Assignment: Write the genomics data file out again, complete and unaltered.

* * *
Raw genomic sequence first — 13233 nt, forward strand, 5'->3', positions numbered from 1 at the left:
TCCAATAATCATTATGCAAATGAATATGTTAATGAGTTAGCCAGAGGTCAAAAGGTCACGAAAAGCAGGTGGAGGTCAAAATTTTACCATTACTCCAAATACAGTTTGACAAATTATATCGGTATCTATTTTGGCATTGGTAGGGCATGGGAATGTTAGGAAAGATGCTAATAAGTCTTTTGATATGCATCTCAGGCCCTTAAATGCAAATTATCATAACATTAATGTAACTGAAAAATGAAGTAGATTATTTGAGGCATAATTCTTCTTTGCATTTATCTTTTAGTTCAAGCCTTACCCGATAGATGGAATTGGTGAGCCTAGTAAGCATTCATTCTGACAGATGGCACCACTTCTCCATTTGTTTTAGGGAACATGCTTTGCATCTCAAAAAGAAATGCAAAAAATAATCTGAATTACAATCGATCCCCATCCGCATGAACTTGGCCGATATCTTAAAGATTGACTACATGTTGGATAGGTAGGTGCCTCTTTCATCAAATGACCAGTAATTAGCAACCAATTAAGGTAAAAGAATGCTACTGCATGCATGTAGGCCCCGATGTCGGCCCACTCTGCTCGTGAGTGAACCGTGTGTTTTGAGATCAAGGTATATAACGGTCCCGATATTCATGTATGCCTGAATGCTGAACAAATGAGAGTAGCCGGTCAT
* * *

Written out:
Raw genomic sequence first — 13233 nt, forward strand, 5'->3', positions numbered from 1 at the left:
TCCAATAATCATTATGCAAATGAATATGTTAATGAGTTAGCCAGAGGTCAAAAGGTCACGAAAAGCAGGTGGAGGTCAAAATTTTACCATTACTCCAAATACAGTTTGACAAATTATATCGGTATCTATTTTGGCATTGGTAGGGCATGGGAATGTTAGGAAAGATGCTAATAAGTCTTTTGATATGCATCTCAGGCCCTTAAATGCAAATTATCATAACATTAATGTAACTGAAAAATGAAGTAGATTATTTGAGGCATAATTCTTCTTTGCATTTATCTTTTAGTTCAAGCCTTACCCGATAGATGGAATTGGTGAGCCTAGTAAGCATTCATTCTGACAGATGGCACCACTTCTCCATTTGTTTTAGGGAACATGCTTTGCATCTCAAAAAGAAATGCAAAAAATAATCTGAATTACAATCGATCCCCATCCGCATGAACTTGGCCGATATCTTAAAGATTGACTACATGTTGGATAGGTAGGTGCCTCTTTCATCAAATGACCAGTAATTAGCAACCAATTAAGGTAAAAGAATGCTACTGCATGCATGTAGGCCCCGATGTCGGCCCACTCTGCTCGTGAGTGAACCGTGTGTTTTGAGATCAAGGTATATAACGGTCCCGATATTCATGTATGCCTGAATGCTGAACAAATGAGAGTAGCCGGTCAT